Avinun and Knafo (2014) conducted a meta-analysis of child genetic and environmental influences on parenting in child-based twin designs. They found that 23% of the variance in parenting behavior was attributable to child genetic effects, 43% to shared environmental effects, and 34% to nonshared environmental effects. Another meta-analysis of genetically informative studies of parenting estimated that 26% of the variance in parental warmth was attributable to child genetic influences, 39% to shared environmental influences, and the remaining 35% of the variance attributable to the nonshared environment (Klahr & Burt, 2014). Parental negativity was slightly more strongly influenced by child genetic influences (40%) compared to the shared environment (27%), with the remaining 33% of the variance attributable to the nonshared environment.
Interestingly, the “shared environment” is a lot stronger in this line of research than it is in most other areas of behavioral genetics, suggesting that parents do bring a consistent approach to all of their kids to some extent—though, of course, this might be a result of the parents’ own genes. Unfortunately, the authors don’t discuss parental genetics in much depth, but the Klahr and Burt research review they cite concludes there are also “significant effects of parental genetic makeup on parental behavior.” So, when researchers rate interactions between parents and their kids and think they’re measuring “parenting quality,” one could argue that they’re actually, to some degree, just measuring the natural interplay between two hardwired personality types.
Anyhow, the new study includes more than 1,400 twin sets; the twins’ parents answered a questionnaire about their interactions with each child (“TWIN1 does things that really bother me,” and so on), and researchers measured the kids’ personalities using a child version of the Big Five Inventory. Like previous work, the study finds that children’s genes affect the parenting they receive, with identical twins being parented much more similarly than fraternal twins are. Child genes accounted for 45% of the variance in parental stress and 27% of the variance in parental warmth.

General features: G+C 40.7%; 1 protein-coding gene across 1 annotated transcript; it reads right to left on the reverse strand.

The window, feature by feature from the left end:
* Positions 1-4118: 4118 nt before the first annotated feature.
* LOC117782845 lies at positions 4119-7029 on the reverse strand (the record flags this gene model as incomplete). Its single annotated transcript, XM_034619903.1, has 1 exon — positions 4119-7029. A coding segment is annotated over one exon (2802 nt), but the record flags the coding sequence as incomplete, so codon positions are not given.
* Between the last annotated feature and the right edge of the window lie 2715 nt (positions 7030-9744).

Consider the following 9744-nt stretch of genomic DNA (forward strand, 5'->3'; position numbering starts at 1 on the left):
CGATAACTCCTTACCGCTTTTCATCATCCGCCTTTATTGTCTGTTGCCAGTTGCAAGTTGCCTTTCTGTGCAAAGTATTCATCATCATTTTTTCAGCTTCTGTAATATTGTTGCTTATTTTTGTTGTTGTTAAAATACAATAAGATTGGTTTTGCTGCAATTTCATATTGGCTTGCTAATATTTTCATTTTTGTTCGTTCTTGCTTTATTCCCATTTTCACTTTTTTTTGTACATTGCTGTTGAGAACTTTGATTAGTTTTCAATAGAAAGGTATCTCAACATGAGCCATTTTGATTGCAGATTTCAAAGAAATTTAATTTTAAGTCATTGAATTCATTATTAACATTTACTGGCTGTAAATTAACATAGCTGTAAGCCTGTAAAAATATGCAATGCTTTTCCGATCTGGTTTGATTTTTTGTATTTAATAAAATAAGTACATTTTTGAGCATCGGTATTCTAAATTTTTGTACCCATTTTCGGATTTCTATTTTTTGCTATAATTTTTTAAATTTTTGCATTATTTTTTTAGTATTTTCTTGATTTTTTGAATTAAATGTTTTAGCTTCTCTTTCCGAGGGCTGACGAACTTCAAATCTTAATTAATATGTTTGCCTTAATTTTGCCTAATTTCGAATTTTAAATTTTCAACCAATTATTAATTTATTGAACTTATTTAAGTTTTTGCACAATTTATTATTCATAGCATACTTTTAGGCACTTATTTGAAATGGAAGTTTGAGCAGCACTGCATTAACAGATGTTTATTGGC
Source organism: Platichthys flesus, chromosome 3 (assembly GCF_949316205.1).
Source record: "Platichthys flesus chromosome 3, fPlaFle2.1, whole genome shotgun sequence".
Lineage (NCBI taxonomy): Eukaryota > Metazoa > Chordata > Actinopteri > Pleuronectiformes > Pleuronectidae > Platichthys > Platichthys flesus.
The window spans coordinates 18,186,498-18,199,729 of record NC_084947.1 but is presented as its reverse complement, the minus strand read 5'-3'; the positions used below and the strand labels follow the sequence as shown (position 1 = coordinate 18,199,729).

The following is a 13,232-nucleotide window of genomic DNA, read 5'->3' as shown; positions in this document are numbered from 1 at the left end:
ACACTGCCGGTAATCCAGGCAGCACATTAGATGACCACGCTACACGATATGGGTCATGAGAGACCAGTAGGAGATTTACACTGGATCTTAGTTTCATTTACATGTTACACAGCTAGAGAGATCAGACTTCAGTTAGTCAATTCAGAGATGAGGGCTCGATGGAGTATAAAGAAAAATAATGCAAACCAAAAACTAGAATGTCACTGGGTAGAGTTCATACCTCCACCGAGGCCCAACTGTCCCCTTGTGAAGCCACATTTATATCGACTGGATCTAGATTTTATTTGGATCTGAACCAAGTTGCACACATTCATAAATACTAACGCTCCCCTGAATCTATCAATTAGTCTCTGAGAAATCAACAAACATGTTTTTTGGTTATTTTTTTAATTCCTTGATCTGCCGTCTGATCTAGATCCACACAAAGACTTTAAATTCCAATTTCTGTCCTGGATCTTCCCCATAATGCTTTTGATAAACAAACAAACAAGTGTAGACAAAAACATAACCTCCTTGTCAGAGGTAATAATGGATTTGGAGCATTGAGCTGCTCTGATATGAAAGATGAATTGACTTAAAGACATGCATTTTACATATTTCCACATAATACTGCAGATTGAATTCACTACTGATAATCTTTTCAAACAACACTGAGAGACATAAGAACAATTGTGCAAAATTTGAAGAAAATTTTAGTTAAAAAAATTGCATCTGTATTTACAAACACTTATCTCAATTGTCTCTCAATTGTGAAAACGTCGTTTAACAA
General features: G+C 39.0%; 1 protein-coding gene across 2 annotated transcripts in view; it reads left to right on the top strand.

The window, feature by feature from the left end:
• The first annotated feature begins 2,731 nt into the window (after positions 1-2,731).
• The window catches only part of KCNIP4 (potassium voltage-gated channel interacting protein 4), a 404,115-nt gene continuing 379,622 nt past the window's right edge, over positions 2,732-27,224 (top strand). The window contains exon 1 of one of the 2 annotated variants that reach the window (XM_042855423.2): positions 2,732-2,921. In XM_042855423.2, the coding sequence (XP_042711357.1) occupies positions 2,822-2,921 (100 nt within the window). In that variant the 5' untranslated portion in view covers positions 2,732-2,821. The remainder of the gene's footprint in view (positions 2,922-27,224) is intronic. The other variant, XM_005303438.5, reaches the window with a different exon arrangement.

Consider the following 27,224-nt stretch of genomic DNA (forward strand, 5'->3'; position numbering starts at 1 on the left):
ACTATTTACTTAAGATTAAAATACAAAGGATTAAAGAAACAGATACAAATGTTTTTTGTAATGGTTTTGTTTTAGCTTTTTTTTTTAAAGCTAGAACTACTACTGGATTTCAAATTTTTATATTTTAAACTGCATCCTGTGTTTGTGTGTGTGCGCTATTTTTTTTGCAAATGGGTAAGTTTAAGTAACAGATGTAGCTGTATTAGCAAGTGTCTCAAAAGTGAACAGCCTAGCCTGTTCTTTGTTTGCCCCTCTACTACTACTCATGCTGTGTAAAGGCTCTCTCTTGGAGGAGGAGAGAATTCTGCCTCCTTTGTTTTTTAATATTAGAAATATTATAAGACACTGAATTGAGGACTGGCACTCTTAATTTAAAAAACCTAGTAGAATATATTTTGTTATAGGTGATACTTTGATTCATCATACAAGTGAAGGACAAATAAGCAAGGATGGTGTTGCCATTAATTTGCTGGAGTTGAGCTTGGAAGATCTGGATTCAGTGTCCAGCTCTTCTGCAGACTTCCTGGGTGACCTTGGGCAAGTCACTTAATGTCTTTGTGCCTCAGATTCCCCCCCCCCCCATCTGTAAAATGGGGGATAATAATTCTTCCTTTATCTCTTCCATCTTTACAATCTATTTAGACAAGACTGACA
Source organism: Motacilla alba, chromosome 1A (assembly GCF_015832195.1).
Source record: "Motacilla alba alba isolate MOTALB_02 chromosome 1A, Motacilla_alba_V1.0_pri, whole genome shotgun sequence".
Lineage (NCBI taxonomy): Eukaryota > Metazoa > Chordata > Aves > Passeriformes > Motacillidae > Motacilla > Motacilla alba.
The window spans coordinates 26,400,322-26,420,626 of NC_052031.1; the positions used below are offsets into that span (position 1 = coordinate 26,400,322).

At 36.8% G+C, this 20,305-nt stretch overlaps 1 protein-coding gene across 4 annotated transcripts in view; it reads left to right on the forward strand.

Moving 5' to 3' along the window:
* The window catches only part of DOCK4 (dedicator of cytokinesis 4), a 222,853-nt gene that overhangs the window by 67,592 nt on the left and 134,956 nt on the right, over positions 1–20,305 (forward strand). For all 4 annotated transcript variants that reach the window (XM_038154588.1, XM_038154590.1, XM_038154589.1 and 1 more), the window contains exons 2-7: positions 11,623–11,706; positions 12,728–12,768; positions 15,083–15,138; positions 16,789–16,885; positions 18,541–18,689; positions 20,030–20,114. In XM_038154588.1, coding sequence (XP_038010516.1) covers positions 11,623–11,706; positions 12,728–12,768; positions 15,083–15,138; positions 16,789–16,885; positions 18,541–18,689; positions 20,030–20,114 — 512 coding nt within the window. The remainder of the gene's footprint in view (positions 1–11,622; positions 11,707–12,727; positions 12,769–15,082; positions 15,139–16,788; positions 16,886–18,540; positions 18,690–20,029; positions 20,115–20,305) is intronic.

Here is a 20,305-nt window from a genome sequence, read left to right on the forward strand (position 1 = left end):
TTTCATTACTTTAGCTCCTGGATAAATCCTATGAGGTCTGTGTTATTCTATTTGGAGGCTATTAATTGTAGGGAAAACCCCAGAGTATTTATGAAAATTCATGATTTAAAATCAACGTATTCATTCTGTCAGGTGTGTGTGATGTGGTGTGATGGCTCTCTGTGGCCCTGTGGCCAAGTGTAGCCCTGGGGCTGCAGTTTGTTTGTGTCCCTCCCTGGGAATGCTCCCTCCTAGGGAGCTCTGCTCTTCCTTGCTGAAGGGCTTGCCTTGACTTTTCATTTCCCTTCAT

What’s interesting and new, though, is an additional analysis in which the researchers tied the measured effect of kids’ genes to their personalities. They found a significant link “between child genetic influences on warmth and child agreeableness and conscientiousness,” and also a link “between child genetic contributions to stress and child agreeableness.”
“Want to be a good parent?” the paper seems to ask. “It helps if you start with conscientious and agreeable kids.”
One can only be so confident in any study that relies on self-report questionnaires and psychological tests, of course. And these “classic” twin studies will likely fade as more modern and complicated genetic research—the kind that identifies specific genes rather than overall genetic contributions—takes over.
Some especially tantalizing new research suggests that parents’ genes can affect kids’ outcomes even if the kids don’t inherit those genes, presumably because the genes help the parent provide a better environment.
But however future studies shake out, you have to admit that, by the luck of the draw, some parents have it a lot easier than others.
Robert VerBruggen is a deputy managing editor of National Review.